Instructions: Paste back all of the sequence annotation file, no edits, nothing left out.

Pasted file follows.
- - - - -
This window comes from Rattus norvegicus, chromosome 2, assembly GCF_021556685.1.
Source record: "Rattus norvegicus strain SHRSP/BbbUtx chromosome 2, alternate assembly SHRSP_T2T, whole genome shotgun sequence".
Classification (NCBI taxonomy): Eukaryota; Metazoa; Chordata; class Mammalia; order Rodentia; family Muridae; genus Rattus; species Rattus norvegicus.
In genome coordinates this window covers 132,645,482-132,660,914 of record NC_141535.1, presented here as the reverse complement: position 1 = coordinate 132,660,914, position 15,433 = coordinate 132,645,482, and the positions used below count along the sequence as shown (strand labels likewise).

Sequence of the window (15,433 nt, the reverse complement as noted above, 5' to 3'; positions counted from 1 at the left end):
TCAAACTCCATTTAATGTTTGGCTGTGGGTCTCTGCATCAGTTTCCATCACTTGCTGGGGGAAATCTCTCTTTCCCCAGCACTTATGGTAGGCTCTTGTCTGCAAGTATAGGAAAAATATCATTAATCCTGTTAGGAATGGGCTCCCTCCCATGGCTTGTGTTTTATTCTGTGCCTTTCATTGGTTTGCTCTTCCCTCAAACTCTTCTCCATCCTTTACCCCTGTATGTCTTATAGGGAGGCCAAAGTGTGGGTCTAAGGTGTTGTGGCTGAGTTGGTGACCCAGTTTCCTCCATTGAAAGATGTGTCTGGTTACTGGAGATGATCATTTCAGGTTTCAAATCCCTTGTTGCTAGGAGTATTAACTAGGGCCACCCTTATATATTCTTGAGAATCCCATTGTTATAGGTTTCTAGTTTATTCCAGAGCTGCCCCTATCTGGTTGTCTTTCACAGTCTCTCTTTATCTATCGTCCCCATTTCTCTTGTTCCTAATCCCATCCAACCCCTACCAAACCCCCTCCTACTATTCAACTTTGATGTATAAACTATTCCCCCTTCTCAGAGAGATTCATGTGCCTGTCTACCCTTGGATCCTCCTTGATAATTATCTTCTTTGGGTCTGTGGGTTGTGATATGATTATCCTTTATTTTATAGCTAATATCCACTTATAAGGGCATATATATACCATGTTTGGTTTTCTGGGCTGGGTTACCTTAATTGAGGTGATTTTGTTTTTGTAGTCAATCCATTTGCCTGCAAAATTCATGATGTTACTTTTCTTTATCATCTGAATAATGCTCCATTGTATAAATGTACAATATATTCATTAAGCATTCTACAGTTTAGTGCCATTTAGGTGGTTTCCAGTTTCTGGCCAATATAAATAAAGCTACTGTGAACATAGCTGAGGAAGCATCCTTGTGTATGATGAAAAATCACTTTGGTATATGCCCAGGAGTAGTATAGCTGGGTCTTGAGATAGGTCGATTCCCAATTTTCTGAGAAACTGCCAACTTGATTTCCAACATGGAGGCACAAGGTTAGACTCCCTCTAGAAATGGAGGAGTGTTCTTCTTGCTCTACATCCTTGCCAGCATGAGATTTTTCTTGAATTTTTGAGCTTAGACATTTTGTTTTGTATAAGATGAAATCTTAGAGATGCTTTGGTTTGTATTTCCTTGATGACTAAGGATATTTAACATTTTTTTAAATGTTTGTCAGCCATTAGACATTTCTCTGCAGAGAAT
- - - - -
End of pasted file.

This window comes from Rattus norvegicus, chromosome 2, assembly GCF_021556685.1.
Source record: "Rattus norvegicus strain SHRSP/BbbUtx chromosome 2, alternate assembly SHRSP_T2T, whole genome shotgun sequence".
Classification (NCBI taxonomy): Eukaryota; Metazoa; Chordata; class Mammalia; order Rodentia; family Muridae; genus Rattus; species Rattus norvegicus.
In genome coordinates this window covers 132,645,482-132,660,914 of record NC_141535.1, presented here as the reverse complement: position 1 = coordinate 132,660,914, position 15,433 = coordinate 132,645,482, and the positions used below count along the sequence as shown (strand labels likewise).

Sequence of the window (15,433 nt, the reverse complement as noted above, 5' to 3'; positions counted from 1 at the left end):
TCAAACTCCATTTAATGTTTGGCTGTGGGTCTCTGCATCAGTTTCCATCACTTGCTGGGGGAAATCTCTCTTTCCCCAGCACTTATGGTAGGCTCTTGTCTGCAAGTATAGGAAAAATATCATTAATCCTGTTAGGAATGGGCTCCCTCCCATGGCTTGTGTTTTATTCTGTGCCTTTCATTGGTTTGCTCTTCCCTCAAACTCTTCTCCATCCTTTACCCCTGTATGTCTTATAGGGAGGCCAAAGTGTGGGTCTAAGGTGTTGTGGCTGAGTTGGTGACCCAGTTTCCTCCATTGAAAGATGTGTCTGGTTACTGGAGATGATCATTTCAGGTTTCAAATCCCTTGTTGCTAGGAGTATTAACTAGGGCCACCCTTATATATTCTTGAGAATCCCATTGTTATAGGTTTCTAGTTTATTCCAGAGCTGCCCCTATCTGGTTGTCTTTCACAGTCTCTCTTTATCTATCGTCCCCATTTCTCTTGTTCCTAATCCCATCCAACCCCTACCAAACCCCCTCCTACTATTCAACTTTGATGTATAAACTATTCCCCCTTCTCAGAGAGATTCATGTGCCTGTCTACCCTTGGATCCTCCTTGATAATTATCTTCTTTGGGTCTGTGGGTTGTGATATGATTATCCTTTATTTTATAGCTAATATCCACTTATAAGGGCATATATATACCATGTTTGGTTTTCTGGGCTGGGTTACCTTAATTGAGGTGATTTTGTTTTTGTAGTCAATCCATTTGCCTGCAAAATTCATGATGTTACTTTTCTTTATCATCTGAATAATGCTCCATTGTATAAATGTACAATATATTCATTAAGCATTCTACAGTTTAGTGCCATTTAGGTGGTTTCCAGTTTCTGGCCAATATAAATAAAGCTACTGTGAACATAGCTGAGGAAGCATCCTTGTGTATGATGAAAAATCACTTTGGTATATGCCCAGGAGTAGTATAGCTGGGTCTTGAGATAGGTCGATTCCCAATTTTCTGAGAAACTGCCAACTTGATTTCCAACATGGAGGCACAAGGTTAGACTCCCTCTAGAAATGGAGGAGTGTTCTTCTTGCTCTACATCCTTGCCAGCATGAGATTTTTCTTGAATTTTTGAGCTTAGACATTTTGTTTTGTATAAGATGAAATCTTAGAGATGCTTTGGTTTGTATTTCCTTGATGACTAAGGATATTTAACATTTTTTTAAATGTTTGTCAGCCATTAGACATTTCTCTGCAGAGAAT